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Researchers Create DNA "Tape Recorder" To Track Individual Cell's Development

5 Researchers Create DNA "Tape Recorder" To Track Individual Cell's Development
The researchers are able to work backwards to create a "family tree" of the cells. Dimarion/Shutterstock

Researchers have created a “genetic tape recorder” that allows them to trace backwards through an individual cell's history and figure out its exact developmental origins. This new method, which has only been made possible as a result of the relatively recent development of the powerful gene-editing technique CRISPR, has the potential to alter our perceptions and what we think we know about how organisms develop.

As an embryo develops, the cells that make it up become more and more specialized as the embryo gets older and the organism reaches maturity. This means that while, for example, a skin cell and a blood cell may have started off as a cell that could become either, as they develop down their respective routes they are then prevented from switching. This process happens with every major tissue type in the body, and tracing it is of great interest to developmental biologists.


There have been many attempts at tracing the origins of cells, and tracking how they develop as an organism develops, but they all have some limitations. One such method uses dyes to trace the creation of daughter cells, but this does not allow for detailed knowledge of the relationships between the subsequent cells. This is where the new technique comes in, as researchers were able to take any cell in adult zebra fish, and then work backwards, effectively creating a “family tree” of that cell.

It works by introducing a length of DNA into the genome of the fish embryo. This stretch of genetic material contains a certain amount of “edit points” that can then be altered as the cells divide and grow. The section of DNA accumulates mutations and changes, which creates a “barcode” that tracks the cell's progression. By looking at these edits, and their pattern in the DNA, the researchers are then able to work backwards and see its lineage up to this point.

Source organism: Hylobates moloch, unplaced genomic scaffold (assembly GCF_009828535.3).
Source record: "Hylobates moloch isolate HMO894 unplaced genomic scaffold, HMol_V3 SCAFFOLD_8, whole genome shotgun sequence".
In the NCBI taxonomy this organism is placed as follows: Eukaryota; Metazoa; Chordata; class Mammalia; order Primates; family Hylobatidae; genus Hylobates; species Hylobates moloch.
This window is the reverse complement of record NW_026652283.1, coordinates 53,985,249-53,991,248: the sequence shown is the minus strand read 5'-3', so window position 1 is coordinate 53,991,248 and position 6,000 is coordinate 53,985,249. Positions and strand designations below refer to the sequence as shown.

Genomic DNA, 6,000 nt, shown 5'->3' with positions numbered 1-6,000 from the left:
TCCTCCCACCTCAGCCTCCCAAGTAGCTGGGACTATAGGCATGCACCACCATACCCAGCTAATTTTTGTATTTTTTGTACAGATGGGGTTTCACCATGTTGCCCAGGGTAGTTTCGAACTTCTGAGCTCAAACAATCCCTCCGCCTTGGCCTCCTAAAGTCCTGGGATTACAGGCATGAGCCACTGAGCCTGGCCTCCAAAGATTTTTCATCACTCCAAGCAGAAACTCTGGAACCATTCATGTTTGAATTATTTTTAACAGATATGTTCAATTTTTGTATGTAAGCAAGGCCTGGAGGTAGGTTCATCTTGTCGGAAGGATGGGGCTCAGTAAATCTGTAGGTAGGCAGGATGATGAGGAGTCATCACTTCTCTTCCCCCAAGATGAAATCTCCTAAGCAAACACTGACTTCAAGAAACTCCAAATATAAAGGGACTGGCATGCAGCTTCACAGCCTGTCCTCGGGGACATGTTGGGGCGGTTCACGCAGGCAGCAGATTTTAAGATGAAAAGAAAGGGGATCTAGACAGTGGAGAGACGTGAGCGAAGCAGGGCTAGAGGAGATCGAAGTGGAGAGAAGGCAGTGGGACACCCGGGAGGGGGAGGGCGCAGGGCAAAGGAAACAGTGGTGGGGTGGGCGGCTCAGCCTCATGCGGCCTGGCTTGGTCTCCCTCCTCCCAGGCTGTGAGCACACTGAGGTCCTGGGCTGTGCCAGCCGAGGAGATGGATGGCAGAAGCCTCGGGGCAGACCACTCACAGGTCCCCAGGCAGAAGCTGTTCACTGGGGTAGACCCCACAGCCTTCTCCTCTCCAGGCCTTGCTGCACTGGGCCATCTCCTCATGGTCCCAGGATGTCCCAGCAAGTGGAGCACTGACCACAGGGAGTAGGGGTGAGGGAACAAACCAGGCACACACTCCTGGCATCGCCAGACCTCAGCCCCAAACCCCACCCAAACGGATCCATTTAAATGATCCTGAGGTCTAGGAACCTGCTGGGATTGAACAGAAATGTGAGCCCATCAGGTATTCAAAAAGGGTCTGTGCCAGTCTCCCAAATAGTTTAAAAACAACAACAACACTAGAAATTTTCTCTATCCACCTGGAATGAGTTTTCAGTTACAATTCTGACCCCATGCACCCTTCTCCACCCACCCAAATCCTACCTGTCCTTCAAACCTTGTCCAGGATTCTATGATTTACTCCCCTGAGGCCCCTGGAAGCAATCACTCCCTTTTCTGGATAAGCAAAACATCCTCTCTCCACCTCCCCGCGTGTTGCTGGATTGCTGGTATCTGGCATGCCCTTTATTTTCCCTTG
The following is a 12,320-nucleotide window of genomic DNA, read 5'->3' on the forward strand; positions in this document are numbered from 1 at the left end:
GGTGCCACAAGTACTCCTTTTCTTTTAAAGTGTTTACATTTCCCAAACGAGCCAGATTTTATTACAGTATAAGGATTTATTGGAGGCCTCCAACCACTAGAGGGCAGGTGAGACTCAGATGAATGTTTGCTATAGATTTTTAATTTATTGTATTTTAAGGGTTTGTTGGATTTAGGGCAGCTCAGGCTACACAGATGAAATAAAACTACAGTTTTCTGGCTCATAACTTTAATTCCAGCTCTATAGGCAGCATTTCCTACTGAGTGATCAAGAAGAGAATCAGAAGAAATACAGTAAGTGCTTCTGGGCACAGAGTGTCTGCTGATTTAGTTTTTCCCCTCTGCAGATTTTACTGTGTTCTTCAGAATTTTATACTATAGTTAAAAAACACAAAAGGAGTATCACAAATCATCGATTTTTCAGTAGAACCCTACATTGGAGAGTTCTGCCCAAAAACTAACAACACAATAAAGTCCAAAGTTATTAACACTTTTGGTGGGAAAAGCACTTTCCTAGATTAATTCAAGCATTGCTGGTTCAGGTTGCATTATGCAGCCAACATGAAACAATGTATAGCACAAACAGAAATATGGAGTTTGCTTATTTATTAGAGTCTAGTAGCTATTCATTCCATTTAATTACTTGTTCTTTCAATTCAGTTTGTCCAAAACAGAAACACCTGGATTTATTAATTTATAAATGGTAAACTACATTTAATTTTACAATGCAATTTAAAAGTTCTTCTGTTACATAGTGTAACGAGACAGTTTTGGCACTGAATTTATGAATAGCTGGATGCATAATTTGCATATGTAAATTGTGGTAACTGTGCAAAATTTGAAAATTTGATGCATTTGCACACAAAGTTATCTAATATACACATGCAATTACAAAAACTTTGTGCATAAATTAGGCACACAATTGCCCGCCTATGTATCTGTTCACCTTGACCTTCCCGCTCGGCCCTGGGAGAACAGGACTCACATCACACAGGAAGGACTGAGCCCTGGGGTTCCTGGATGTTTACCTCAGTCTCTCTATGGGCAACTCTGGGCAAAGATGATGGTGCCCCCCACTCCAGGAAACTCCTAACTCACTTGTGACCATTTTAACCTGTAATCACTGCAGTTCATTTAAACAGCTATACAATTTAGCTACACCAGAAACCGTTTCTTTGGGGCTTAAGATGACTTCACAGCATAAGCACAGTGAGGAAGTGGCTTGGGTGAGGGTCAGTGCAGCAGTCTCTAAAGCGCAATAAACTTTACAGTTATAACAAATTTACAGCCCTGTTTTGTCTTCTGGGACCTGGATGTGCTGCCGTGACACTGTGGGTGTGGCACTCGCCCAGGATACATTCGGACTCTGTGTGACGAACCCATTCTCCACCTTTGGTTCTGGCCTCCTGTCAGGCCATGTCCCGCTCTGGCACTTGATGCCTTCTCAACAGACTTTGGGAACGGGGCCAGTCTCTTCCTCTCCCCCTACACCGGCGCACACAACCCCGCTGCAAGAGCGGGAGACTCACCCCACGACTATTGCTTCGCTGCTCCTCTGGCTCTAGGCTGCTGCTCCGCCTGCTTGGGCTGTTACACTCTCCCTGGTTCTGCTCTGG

“It uniquely and indelibly marks cells with a 'barcode' that is inherited in the DNA. This means you can use the barcode to trace all the progeny of barcoded cells,” Jay Shendure, lead researcher of the paper published in Science, told the BBC. “We can look at individual organs – say the left eye or the right eye, or the gills or the heart and the real surprise was that in every organ we looked at, the majority of the organ came from just a handful of progenitor cells.”

This was shown when they looked at the lineages that went on to create the blood cells. Even though the researchers were able to identify over one thousand lineages in the entire zebra fish, only five of these gave rise to the blood cells, a surprisingly small number. It is hoped that by using this new technique, researchers will be able to trace how normal, diseased, and even cancerous tissues are formed and then maintained. 


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